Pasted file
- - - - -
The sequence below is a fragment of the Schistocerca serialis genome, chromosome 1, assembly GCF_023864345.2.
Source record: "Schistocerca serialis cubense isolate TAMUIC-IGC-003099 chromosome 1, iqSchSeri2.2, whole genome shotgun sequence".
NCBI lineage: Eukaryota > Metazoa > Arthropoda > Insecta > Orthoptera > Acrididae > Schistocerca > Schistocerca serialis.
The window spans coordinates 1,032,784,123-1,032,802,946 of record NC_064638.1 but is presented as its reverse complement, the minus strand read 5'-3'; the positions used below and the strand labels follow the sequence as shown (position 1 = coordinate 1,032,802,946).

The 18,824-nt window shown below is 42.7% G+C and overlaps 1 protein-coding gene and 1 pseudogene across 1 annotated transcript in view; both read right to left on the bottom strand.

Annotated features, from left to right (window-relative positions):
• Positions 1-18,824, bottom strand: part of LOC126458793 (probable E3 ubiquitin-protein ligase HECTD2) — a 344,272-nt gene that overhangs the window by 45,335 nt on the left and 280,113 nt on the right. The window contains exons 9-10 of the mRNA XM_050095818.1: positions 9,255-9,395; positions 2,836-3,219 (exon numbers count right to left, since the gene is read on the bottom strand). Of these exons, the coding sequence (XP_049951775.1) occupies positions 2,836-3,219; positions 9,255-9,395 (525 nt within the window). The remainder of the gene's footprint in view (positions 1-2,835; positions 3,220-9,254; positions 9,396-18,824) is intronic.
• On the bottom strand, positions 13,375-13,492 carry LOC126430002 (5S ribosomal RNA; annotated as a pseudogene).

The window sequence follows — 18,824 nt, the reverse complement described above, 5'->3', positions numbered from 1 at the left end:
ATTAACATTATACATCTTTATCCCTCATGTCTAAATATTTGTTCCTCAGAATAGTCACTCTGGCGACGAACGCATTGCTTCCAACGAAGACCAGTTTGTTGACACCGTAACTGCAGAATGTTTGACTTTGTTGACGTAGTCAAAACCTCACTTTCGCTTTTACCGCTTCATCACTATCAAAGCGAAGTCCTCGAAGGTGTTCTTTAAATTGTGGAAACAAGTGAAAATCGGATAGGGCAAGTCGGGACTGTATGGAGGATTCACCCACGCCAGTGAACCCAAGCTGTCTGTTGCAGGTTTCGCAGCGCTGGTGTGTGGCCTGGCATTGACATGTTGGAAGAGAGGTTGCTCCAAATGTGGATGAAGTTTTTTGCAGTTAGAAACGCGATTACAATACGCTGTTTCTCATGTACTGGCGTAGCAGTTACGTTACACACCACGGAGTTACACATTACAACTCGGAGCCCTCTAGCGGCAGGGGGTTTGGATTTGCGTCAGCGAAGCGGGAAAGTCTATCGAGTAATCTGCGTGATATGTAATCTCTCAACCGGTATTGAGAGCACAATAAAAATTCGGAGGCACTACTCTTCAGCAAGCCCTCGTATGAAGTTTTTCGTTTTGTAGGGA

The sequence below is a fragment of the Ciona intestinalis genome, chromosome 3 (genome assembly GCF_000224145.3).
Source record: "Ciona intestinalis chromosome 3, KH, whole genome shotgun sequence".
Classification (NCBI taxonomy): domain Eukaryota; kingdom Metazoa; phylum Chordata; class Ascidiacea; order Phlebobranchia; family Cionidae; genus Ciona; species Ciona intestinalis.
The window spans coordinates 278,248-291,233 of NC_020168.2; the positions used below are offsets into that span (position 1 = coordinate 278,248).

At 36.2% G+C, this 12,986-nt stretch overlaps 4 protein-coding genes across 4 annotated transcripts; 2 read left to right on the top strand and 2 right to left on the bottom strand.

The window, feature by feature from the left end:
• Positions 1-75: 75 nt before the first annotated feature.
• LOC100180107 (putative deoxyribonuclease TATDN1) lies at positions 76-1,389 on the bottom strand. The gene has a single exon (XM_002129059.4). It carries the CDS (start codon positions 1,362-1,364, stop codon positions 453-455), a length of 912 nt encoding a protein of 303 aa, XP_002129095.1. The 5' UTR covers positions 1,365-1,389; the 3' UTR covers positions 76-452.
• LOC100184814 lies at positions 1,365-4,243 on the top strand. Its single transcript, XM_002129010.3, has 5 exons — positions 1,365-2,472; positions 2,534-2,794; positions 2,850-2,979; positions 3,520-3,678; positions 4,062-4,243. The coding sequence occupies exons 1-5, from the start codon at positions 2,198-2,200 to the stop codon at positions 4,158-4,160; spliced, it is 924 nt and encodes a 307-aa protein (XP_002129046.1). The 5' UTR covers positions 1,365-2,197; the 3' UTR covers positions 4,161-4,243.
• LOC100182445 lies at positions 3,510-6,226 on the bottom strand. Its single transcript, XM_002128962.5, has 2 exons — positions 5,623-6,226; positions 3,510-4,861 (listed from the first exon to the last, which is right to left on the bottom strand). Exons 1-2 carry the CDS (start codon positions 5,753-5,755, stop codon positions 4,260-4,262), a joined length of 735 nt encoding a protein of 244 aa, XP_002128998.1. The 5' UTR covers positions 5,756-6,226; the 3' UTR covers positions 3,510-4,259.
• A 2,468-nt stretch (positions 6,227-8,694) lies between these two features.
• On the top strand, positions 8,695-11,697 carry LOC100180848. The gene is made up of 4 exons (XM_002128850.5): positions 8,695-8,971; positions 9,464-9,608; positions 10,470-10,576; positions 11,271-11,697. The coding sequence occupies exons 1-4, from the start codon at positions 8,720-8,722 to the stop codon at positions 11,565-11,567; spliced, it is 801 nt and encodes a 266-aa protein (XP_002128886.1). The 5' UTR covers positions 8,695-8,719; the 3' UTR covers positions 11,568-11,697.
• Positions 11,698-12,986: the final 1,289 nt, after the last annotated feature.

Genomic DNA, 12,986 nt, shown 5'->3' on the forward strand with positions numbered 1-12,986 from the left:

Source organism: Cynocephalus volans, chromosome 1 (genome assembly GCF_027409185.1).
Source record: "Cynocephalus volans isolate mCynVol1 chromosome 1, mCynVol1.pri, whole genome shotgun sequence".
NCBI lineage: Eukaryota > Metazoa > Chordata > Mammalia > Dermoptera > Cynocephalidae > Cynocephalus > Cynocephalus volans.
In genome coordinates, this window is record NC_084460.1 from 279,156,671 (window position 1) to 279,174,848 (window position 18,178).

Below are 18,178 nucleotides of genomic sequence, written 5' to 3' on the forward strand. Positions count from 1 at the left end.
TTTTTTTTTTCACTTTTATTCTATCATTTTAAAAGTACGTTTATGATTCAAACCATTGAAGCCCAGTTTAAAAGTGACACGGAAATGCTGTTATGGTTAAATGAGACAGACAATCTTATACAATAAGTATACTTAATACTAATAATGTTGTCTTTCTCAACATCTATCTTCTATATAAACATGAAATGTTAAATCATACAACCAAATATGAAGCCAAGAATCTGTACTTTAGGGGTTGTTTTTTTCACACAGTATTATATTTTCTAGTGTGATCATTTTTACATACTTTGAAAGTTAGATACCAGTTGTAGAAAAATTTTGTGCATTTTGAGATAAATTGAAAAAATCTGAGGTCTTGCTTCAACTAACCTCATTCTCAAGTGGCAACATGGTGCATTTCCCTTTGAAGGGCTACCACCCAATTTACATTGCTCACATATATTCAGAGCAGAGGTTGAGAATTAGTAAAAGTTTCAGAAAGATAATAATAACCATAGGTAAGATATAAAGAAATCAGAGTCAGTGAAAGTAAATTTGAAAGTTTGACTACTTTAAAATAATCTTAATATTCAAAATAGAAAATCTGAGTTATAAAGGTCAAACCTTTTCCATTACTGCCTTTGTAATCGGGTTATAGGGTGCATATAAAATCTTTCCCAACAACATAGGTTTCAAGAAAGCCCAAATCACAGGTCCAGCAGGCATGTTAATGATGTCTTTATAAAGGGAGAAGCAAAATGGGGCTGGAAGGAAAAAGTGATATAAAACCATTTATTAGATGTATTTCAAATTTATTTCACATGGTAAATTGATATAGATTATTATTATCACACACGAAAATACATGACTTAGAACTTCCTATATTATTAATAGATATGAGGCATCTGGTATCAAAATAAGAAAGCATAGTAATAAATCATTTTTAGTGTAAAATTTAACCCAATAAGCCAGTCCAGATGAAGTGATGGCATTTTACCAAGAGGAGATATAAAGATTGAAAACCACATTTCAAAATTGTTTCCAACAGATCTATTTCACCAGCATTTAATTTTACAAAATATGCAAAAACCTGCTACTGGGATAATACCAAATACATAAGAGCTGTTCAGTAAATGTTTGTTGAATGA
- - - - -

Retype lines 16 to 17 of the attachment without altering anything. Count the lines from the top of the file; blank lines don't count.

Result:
The window, feature by feature from the left end:
• Positions 1-75: 75 nt before the first annotated feature.